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NHTSA close Chevy Volt battery investigation

NHTSA close Chevy Volt battery investigation

The National Highway Traffic Safety Administration has closed its safety defect investigation into the potential risk of fire in Chevy Volts that have been involved in a serious crash.

In a press release, the NHTSA  released the following statement today regarding the conclusion of its safety defect investigation into the post-crash fire risk of Chevy Volts,

'The subject vehicles, which employ emerging technology, are range-extended electric vehicles that utilize a high voltage (HV) battery to provide energy for propulsion. The HV battery is lithium-ion based technology that has a nominal full charge of 390 VDC, a 16 kWh capacity, and a control system that incorporates liquid (antifreeze) cooling and various electronic devices (control modules, sensors, wiring, etc) to monitor and manage the HV battery.

The HV battery, portions of the cooling system, and the control system are contained within a common enclosure. During an NCAP oblique side pole impact test conducted by NHTSA in May 2011, the pole struck and deformed the sill plate under the driver's door at a location where there is a structural member. The lateral member displaced inward, pierced the HV battery enclosure and battery, and caused a battery coolant leak.

Thereafter, the Agency conducted a rollover test (the rollover test consists of four 90-degree rotate-and-hold movements about the vehicle's longitudinal axis). In that test, the HV battery and electronics were exposed to coolant that leaked as a result of the crash. The vehicle fire that occurred three weeks later and the additional testing NHTSA conducted are discussed in a report titled "2011 Chevrolet Volt Battery Fire Incident Report" a copy of which is available in the public file.

The report indicates that intrusion induced coolant leakage, and subsequent rollover that saturates electronic components, were the only test conditions which resulted in a subject vehicle HV battery fire. GM announced its intention to conduct a free-of-charge customer satisfaction campaign (CSP) on the subject vehicles on January 5, 2012. The action affects 14,735 vehicles produced prior to December 21, 2011.

The CSP addresses three areas related to the issue under investigation. The first involves a modification/strengthening of the structure of the vehicle in the area where battery intrusion occurred in the May 2011 test. The second involves adding a sensor that detects excessive HV battery coolant loss, and control system software that then alerts the driver and prevents recharging of the HV battery. When the battery cannot be recharged, it will be depleted to a lower energy state as the vehicle continues to operate on the internal combustion engine. Lastly, a tamper-proofing device will be added to the system to prevent consumers from adding coolant.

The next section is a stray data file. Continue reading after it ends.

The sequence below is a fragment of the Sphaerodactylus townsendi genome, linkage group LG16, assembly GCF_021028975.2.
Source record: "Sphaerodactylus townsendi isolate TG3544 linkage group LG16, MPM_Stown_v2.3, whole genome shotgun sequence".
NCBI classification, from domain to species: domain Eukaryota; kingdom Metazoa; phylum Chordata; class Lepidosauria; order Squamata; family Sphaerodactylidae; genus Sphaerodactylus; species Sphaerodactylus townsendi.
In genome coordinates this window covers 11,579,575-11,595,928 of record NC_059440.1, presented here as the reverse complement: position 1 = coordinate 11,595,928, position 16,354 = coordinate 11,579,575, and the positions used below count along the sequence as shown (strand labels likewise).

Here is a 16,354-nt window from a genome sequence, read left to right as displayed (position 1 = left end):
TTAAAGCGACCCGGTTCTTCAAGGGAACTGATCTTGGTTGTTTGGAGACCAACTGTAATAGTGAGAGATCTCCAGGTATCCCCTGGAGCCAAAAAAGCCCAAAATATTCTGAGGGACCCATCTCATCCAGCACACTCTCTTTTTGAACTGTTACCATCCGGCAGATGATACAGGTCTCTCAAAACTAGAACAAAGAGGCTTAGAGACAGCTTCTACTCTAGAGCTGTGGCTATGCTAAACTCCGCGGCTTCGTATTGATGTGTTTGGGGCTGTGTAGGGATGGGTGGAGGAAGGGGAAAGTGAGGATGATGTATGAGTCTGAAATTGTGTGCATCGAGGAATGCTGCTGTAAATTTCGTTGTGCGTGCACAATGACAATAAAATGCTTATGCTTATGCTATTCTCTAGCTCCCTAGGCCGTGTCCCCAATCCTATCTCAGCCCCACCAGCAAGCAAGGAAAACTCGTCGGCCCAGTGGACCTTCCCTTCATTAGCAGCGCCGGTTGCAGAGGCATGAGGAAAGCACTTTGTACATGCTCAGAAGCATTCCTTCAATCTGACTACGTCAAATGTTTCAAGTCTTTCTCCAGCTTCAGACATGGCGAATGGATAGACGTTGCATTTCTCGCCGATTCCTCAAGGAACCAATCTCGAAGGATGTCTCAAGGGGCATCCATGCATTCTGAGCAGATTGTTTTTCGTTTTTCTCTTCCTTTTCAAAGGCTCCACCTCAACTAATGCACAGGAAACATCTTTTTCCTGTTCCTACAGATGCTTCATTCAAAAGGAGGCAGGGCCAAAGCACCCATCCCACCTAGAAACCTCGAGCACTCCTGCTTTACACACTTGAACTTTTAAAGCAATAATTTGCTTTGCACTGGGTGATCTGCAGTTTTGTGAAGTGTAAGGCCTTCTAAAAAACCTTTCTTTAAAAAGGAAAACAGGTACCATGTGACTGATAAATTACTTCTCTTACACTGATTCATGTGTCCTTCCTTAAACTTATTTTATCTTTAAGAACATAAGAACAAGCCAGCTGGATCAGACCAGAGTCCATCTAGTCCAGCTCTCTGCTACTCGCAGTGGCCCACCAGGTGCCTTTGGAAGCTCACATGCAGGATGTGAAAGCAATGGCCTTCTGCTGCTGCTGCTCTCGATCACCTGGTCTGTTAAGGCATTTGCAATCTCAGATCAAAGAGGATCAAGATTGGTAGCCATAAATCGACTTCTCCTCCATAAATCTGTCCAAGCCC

GM discusses these revisions in its response to an Information Request (IR) issued by NHTSA, noting that vehicles produced in calendar year 2012 and later will be manufactured to this condition.

In December 2011, and at the same test facility, NHTSA repeated the May 2011 side impact test using a model year 2012 Volt modified to the structural condition described in the CSP. The test did not produce intrusion of the HV battery, a coolant leakage, or a fire (see test 7611, available at www.nhtsa.gov/Research/Databases+and+Software). In its IR response, GM describes four (4) additional side impact tests of modified subject vehicles it recently conducted using various build configurations and impact speeds (including higher speeds). GM reports that none produced HV battery intrusion, coolant leakage, or a fire. As noted in the complaint counts above, ODI has not identified a crash occurring in consumer's use of the vehicle that has resulted in a vehicle fire, or produced coolant leakage. ODI notes that side impact crashes with pole-like structures, such as would strike the sill plate, occur fairly infrequently, and such crashes with rollovers are even less frequent. A defect trend has not been identified at this time, and further investigation does not appear to be warranted.

Accordingly, the investigation is closed. The closing of this investigation does not constitute a finding by NHTSA that a safety-related defect does not exist, and the agency reserves the right to take additional action if warranted by new circumstances.

The NHTSA have also released interim guidance for Electric and Hybrid-Electric vehicles that are equipped with High Voltage Batteries available to download here.

The thrust of the report is that NHTSA does not believe that electric vehicles present a greater risk of post-crash fire than gasolinepowered vehicles. In fact, all vehicles—both electric and gasoline-powered—have some risk of fire in the event of a serious crash.

However, electric vehicles have specific attributes that should be made clear to consumers, the emergency response community, and tow truck operators and storage facilities. Out of an abundance of caution to prevent injury and loss of property, the interim guidance identifies considerations and actions for all electric and hybrid-electric vehicle crashes, including those involving the growing number of vehicles powered by lithium-ion batteries.

This incident arose 3 weeks after the crash test had been completed, so the bulk of the guidance concentrates on acting properly following an accident - ie immobilising and isolating the vehicle, taking care to check following the accident for signs of fire 'or escape of fumes, leaking fluids, sparks, smoke, flames, or if you hear gurgling or bubbling from the HV battery.'

For any advice and assistance for issues like these please do call Jeremy on 0844 2722322 or submit a comment below. Jeremy will come back to you at the earliest convenience.

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